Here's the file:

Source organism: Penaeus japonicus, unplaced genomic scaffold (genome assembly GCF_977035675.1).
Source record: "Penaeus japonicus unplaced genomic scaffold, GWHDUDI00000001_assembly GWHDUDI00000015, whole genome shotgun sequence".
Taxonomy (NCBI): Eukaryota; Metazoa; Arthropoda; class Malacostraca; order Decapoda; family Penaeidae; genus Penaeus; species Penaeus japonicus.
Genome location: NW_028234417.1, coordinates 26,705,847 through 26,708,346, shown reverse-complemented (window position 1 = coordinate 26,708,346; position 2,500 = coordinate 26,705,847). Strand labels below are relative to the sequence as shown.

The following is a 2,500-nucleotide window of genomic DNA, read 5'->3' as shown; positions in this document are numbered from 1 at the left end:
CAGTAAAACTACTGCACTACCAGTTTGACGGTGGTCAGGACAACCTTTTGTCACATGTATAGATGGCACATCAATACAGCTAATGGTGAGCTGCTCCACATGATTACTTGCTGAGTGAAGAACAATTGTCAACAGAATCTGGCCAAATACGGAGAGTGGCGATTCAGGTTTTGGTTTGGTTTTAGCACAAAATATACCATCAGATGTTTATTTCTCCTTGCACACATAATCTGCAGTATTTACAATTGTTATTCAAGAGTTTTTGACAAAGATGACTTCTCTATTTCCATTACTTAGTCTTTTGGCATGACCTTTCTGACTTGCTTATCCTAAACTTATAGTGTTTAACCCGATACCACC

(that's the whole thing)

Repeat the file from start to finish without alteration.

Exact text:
Source organism: Penaeus japonicus, unplaced genomic scaffold (genome assembly GCF_977035675.1).
Source record: "Penaeus japonicus unplaced genomic scaffold, GWHDUDI00000001_assembly GWHDUDI00000015, whole genome shotgun sequence".
Taxonomy (NCBI): Eukaryota; Metazoa; Arthropoda; class Malacostraca; order Decapoda; family Penaeidae; genus Penaeus; species Penaeus japonicus.
Genome location: NW_028234417.1, coordinates 26,705,847 through 26,708,346, shown reverse-complemented (window position 1 = coordinate 26,708,346; position 2,500 = coordinate 26,705,847). Strand labels below are relative to the sequence as shown.

The following is a 2,500-nucleotide window of genomic DNA, read 5'->3' as shown; positions in this document are numbered from 1 at the left end:
CAGTAAAACTACTGCACTACCAGTTTGACGGTGGTCAGGACAACCTTTTGTCACATGTATAGATGGCACATCAATACAGCTAATGGTGAGCTGCTCCACATGATTACTTGCTGAGTGAAGAACAATTGTCAACAGAATCTGGCCAAATACGGAGAGTGGCGATTCAGGTTTTGGTTTGGTTTTAGCACAAAATATACCATCAGATGTTTATTTCTCCTTGCACACATAATCTGCAGTATTTACAATTGTTATTCAAGAGTTTTTGACAAAGATGACTTCTCTATTTCCATTACTTAGTCTTTTGGCATGACCTTTCTGACTTGCTTATCCTAAACTTATAGTGTTTAACCCGATACCACC